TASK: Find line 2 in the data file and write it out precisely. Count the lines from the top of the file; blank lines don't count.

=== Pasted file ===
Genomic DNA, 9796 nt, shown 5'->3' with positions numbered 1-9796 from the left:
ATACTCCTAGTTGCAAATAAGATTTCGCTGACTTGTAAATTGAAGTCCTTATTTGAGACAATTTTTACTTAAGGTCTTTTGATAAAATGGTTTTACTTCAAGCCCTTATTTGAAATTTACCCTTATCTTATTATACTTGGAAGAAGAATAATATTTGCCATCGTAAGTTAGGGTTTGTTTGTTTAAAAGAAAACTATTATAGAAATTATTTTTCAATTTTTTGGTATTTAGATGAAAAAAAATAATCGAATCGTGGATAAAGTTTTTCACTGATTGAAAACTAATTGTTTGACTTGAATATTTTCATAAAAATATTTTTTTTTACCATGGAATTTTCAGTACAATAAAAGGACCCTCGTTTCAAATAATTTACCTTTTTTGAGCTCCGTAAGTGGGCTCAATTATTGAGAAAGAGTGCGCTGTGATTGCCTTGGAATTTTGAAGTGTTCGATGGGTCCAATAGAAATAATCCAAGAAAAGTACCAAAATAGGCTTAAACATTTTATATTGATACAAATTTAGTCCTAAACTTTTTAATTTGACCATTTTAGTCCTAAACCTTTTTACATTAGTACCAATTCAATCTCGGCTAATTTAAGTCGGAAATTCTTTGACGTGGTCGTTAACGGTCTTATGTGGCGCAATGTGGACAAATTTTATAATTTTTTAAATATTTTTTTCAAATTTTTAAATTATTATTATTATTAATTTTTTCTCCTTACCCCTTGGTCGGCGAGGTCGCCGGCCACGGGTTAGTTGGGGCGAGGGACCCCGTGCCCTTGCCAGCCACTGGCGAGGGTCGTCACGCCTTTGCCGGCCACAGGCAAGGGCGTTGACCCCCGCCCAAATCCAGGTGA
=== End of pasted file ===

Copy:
ATACTCCTAGTTGCAAATAAGATTTCGCTGACTTGTAAATTGAAGTCCTTATTTGAGACAATTTTTACTTAAGGTCTTTTGATAAAATGGTTTTACTTCAAGCCCTTATTTGAAATTTACCCTTATCTTATTATACTTGGAAGAAGAATAATATTTGCCATCGTAAGTTAGGGTTTGTTTGTTTAAAAGAAAACTATTATAGAAATTATTTTTCAATTTTTTGGTATTTAGATGAAAAAAAATAATCGAATCGTGGATAAAGTTTTTCACTGATTGAAAACTAATTGTTTGACTTGAATATTTTCATAAAAATATTTTTTTTTACCATGGAATTTTCAGTACAATAAAAGGACCCTCGTTTCAAATAATTTACCTTTTTTGAGCTCCGTAAGTGGGCTCAATTATTGAGAAAGAGTGCGCTGTGATTGCCTTGGAATTTTGAAGTGTTCGATGGGTCCAATAGAAATAATCCAAGAAAAGTACCAAAATAGGCTTAAACATTTTATATTGATACAAATTTAGTCCTAAACTTTTTAATTTGACCATTTTAGTCCTAAACCTTTTTACATTAGTACCAATTCAATCTCGGCTAATTTAAGTCGGAAATTCTTTGACGTGGTCGTTAACGGTCTTATGTGGCGCAATGTGGACAAATTTTATAATTTTTTAAATATTTTTTTCAAATTTTTAAATTATTATTATTATTAATTTTTTCTCCTTACCCCTTGGTCGGCGAGGTCGCCGGCCACGGGTTAGTTGGGGCGAGGGACCCCGTGCCCTTGCCAGCCACTGGCGAGGGTCGTCACGCCTTTGCCGGCCACAGGCAAGGGCGTTGACCCCCGCCCAAATCCAGGTGA